The Wormhole Pixies are such an oddity in the Pokeverse that I like the flavor my interpretation gives them. Their specific roles I imagine being more quality-control-esque. If, say, Dialga’s time creation happened to cockup somewhere in the infinite cosmos a Celebi would be the one sent out to stitch the pieces back together again since Dialga has better things to do (presumably). Once everything stabilized they were no longer needed so took to their own pursuits.

    For most of the Titans I don’t have much to add. Lugia and Ho-oh are annoying since we’ve got so little to go on that when faced with any other theory that isn’t *obviously* wrong I’m left to shrug my shoulders and go “yeah, maybe; this way just happens to work for me”. Manaphy is such a pain in the arse of my theory because she goes absolutely nowhere nearly that I essentially ignored her and hoped no one would notice. It would all be nice and handy if she wasn’t related to Phione since I could chock Phione up as a tidal creature a la Heatran’s continental drift and put Manaphy with the Culture Club but the fact one breeds the other is a major blergh. Rayqyaza’s also a pretty awkward placement since he’s essentially “First-and-a-half”-Tier by my reasoning but I don’t think it really takes anything away from the Hoenn game’s explainations by leaving him where he is.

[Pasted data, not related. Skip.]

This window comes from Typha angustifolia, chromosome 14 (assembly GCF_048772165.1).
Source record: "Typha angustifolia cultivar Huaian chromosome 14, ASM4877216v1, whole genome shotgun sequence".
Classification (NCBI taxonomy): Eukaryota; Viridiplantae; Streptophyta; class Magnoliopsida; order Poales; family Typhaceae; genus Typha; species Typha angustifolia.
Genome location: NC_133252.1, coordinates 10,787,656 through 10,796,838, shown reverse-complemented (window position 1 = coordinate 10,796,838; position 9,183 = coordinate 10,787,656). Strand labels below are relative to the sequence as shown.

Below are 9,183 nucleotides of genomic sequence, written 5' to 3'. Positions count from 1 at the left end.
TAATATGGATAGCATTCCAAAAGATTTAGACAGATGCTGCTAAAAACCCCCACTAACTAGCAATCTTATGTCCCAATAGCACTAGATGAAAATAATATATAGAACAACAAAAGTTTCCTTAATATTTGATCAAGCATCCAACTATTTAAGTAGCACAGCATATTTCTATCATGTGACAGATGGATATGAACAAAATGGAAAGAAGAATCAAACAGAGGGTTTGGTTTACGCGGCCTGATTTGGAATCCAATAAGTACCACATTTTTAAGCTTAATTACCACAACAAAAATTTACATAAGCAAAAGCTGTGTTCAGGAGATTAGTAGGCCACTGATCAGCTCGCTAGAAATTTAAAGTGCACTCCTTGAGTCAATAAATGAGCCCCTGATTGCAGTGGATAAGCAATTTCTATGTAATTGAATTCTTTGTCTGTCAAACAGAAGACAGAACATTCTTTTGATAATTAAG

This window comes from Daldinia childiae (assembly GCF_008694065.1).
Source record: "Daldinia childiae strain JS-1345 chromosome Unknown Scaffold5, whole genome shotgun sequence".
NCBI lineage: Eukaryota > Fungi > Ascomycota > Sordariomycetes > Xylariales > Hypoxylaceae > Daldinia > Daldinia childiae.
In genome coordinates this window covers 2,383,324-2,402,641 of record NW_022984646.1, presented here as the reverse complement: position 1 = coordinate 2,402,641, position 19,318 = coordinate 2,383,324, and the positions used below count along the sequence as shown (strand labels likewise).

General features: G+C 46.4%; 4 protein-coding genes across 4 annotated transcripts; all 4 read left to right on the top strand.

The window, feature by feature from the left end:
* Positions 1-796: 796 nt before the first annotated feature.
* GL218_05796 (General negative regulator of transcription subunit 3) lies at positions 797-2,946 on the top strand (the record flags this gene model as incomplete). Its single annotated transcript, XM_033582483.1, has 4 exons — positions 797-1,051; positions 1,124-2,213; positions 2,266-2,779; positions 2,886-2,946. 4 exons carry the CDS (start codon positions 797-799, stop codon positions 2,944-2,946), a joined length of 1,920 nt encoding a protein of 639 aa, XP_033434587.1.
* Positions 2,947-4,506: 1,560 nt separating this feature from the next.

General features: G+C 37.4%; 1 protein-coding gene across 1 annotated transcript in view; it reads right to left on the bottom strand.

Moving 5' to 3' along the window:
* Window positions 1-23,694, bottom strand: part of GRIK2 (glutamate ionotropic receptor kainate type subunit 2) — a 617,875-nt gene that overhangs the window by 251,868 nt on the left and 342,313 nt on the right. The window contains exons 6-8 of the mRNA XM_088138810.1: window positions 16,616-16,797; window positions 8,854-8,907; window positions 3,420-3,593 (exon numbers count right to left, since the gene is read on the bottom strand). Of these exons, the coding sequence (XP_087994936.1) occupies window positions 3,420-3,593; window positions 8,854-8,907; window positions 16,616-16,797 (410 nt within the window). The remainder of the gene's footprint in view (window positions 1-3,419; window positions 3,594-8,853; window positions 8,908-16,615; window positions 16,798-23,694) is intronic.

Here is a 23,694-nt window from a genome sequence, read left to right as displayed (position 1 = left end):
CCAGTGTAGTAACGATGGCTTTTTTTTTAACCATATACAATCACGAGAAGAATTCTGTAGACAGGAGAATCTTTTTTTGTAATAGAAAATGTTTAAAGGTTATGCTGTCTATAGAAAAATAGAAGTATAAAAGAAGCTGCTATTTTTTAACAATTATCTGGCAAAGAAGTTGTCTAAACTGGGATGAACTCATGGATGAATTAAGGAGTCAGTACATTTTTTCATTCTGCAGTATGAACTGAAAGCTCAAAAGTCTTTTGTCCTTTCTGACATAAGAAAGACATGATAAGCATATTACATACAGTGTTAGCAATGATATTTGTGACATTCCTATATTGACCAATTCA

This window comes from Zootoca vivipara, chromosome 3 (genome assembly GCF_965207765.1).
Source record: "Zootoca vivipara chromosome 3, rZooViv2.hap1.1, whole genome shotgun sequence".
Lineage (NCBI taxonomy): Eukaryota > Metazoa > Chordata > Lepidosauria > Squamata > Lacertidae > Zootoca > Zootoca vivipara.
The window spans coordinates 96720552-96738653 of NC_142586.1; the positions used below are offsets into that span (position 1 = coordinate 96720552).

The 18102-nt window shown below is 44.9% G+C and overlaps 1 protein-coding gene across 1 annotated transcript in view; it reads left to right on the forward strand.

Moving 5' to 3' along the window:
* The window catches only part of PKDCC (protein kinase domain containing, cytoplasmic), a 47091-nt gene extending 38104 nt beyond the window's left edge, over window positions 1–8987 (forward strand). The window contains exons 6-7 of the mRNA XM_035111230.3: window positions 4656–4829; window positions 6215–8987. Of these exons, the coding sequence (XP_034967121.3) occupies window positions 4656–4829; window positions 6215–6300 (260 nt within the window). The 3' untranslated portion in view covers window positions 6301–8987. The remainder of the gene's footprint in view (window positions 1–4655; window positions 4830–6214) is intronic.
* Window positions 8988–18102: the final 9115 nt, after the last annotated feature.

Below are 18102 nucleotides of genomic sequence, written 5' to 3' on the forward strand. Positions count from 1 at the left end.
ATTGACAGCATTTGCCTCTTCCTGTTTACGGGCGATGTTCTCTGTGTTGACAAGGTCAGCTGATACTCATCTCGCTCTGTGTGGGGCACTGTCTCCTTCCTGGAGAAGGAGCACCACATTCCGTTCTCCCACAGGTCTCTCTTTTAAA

Guardians I’m willing to hold my ground on. I certainly can imagine a version of this chart where that category is blown up or given its own subsection of connections to stop it being just a “here’s some stuff!” blob of ‘mons but for lack of space on my wardrobes I left them as is (Melmetal’s mostly likely never going to be explained but there’s always a chance he’ll end up somewhere else).

    The final group under Necrozma are totally the sucky part of the list and I’m actively willing for them to be put anywhere else. That section’s just a catchall for “Legendary Pokemon that seem to exist for no other reason than to be dicks and harass people”. Maybe Zeraora’s actually a good guy? Maybe Deoxys is actually a spaceghost or something. I don’t know, I’ve done enough work at this point I just get tired when this last half-dozen show their faces.